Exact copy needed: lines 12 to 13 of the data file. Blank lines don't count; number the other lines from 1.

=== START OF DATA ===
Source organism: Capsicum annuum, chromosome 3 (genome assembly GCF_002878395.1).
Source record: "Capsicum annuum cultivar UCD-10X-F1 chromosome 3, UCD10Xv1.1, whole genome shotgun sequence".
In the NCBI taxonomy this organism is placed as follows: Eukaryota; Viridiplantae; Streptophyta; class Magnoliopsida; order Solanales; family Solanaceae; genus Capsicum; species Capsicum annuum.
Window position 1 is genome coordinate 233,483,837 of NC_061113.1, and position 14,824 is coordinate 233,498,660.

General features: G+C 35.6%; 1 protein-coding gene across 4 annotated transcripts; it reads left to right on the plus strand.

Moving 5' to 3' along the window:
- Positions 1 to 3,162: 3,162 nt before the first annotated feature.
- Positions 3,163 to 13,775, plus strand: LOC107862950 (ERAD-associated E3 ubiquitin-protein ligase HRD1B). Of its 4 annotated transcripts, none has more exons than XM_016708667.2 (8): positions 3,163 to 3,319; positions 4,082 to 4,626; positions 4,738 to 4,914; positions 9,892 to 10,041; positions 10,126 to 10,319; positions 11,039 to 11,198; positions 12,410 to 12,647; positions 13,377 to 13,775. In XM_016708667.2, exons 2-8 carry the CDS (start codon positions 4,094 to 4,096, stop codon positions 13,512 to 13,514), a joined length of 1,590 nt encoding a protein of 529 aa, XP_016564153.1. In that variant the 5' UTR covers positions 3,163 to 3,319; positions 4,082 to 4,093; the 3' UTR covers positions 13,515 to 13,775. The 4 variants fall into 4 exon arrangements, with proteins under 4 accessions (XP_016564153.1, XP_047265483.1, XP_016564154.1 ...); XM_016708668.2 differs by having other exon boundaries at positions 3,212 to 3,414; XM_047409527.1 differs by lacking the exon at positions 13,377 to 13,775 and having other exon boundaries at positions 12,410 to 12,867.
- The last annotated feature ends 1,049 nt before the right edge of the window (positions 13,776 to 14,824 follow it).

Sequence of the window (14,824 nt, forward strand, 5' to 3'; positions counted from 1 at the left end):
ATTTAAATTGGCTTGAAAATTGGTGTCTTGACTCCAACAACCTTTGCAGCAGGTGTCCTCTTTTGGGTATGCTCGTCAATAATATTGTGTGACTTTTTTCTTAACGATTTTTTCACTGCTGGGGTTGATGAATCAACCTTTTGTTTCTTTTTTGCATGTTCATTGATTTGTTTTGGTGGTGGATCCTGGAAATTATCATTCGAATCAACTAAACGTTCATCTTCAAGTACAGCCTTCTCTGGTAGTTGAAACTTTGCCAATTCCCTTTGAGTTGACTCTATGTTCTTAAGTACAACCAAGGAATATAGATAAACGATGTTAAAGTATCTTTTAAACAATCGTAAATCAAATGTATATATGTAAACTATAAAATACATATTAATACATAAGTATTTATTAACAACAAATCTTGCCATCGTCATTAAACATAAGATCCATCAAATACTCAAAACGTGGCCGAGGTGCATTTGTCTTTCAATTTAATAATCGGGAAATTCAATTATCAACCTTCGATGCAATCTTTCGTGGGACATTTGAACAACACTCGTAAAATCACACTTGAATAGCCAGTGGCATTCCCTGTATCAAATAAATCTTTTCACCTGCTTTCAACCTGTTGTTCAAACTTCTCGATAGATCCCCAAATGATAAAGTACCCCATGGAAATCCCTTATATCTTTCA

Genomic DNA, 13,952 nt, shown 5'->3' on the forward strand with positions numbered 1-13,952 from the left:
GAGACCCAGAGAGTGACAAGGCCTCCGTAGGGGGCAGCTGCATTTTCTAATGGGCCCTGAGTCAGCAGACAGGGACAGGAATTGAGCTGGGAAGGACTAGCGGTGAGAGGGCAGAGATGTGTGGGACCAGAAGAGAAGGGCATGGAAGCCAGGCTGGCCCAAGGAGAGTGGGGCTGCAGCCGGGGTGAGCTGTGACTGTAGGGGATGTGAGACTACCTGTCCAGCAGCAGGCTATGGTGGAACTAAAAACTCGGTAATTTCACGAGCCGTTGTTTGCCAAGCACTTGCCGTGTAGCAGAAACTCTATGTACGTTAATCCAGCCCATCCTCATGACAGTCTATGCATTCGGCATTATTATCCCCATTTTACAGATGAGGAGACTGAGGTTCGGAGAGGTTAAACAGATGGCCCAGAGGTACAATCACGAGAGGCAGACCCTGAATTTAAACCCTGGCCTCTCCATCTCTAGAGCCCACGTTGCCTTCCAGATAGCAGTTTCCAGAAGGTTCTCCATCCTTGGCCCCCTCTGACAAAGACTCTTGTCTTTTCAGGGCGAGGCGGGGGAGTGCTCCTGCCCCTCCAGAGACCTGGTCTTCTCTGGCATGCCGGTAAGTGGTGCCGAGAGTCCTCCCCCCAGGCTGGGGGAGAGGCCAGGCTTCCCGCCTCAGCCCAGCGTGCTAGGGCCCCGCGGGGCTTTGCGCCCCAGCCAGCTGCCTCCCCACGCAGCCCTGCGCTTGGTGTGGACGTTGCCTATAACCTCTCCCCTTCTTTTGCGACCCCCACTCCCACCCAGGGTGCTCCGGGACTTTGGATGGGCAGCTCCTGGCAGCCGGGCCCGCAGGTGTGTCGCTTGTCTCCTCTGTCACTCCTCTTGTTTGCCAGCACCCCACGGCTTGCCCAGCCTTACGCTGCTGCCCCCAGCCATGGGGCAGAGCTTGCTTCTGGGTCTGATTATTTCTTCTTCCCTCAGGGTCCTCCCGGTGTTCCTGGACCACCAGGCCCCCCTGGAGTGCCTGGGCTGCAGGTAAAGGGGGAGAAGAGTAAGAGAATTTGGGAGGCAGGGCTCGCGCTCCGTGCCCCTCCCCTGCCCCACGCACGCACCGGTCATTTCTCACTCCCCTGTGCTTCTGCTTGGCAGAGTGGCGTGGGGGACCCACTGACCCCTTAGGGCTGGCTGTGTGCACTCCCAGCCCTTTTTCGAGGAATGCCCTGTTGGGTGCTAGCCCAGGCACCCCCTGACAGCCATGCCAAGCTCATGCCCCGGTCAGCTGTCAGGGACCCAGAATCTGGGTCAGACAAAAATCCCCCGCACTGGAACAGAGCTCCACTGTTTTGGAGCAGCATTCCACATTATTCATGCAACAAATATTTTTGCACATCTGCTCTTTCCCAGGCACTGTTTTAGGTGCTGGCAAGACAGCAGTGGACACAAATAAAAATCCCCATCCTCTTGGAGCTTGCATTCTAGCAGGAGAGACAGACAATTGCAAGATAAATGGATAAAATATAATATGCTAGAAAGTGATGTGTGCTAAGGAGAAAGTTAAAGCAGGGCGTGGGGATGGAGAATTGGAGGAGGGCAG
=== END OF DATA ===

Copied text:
Genomic DNA, 13,952 nt, shown 5'->3' on the forward strand with positions numbered 1-13,952 from the left:
GAGACCCAGAGAGTGACAAGGCCTCCGTAGGGGGCAGCTGCATTTTCTAATGGGCCCTGAGTCAGCAGACAGGGACAGGAATTGAGCTGGGAAGGACTAGCGGTGAGAGGGCAGAGATGTGTGGGACCAGAAGAGAAGGGCATGGAAGCCAGGCTGGCCCAAGGAGAGTGGGGCTGCAGCCGGGGTGAGCTGTGACTGTAGGGGATGTGAGACTACCTGTCCAGCAGCAGGCTATGGTGGAACTAAAAACTCGGTAATTTCACGAGCCGTTGTTTGCCAAGCACTTGCCGTGTAGCAGAAACTCTATGTACGTTAATCCAGCCCATCCTCATGACAGTCTATGCATTCGGCATTATTATCCCCATTTTACAGATGAGGAGACTGAGGTTCGGAGAGGTTAAACAGATGGCCCAGAGGTACAATCACGAGAGGCAGACCCTGAATTTAAACCCTGGCCTCTCCATCTCTAGAGCCCACGTTGCCTTCCAGATAGCAGTTTCCAGAAGGTTCTCCATCCTTGGCCCCCTCTGACAAAGACTCTTGTCTTTTCAGGGCGAGGCGGGGGAGTGCTCCTGCCCCTCCAGAGACCTGGTCTTCTCTGGCATGCCGGTAAGTGGTGCCGAGAGTCCTCCCCCCAGGCTGGGGGAGAGGCCAGGCTTCCCGCCTCAGCCCAGCGTGCTAGGGCCCCGCGGGGCTTTGCGCCCCAGCCAGCTGCCTCCCCACGCAGCCCTGCGCTTGGTGTGGACGTTGCCTATAACCTCTCCCCTTCTTTTGCGACCCCCACTCCCACCCAGGGTGCTCCGGGACTTTGGATGGGCAGCTCCTGGCAGCCGGGCCCGCAGGTGTGTCGCTTGTCTCCTCTGTCACTCCTCTTGTTTGCCAGCACCCCACGGCTTGCCCAGCCTTACGCTGCTGCCCCCAGCCATGGGGCAGAGCTTGCTTCTGGGTCTGATTATTTCTTCTTCCCTCAGGGTCCTCCCGGTGTTCCTGGACCACCAGGCCCCCCTGGAGTGCCTGGGCTGCAGGTAAAGGGGGAGAAGAGTAAGAGAATTTGGGAGGCAGGGCTCGCGCTCCGTGCCCCTCCCCTGCCCCACGCACGCACCGGTCATTTCTCACTCCCCTGTGCTTCTGCTTGGCAGAGTGGCGTGGGGGACCCACTGACCCCTTAGGGCTGGCTGTGTGCACTCCCAGCCCTTTTTCGAGGAATGCCCTGTTGGGTGCTAGCCCAGGCACCCCCTGACAGCCATGCCAAGCTCATGCCCCGGTCAGCTGTCAGGGACCCAGAATCTGGGTCAGACAAAAATCCCCCGCACTGGAACAGAGCTCCACTGTTTTGGAGCAGCATTCCACATTATTCATGCAACAAATATTTTTGCACATCTGCTCTTTCCCAGGCACTGTTTTAGGTGCTGGCAAGACAGCAGTGGACACAAATAAAAATCCCCATCCTCTTGGAGCTTGCATTCTAGCAGGAGAGACAGACAATTGCAAGATAAATGGATAAAATATAATATGCTAGAAAGTGATGTGTGCTAAGGAGAAAGTTAAAGCAGGGCGTGGGGATGGAGAATTGGAGGAGGGCAG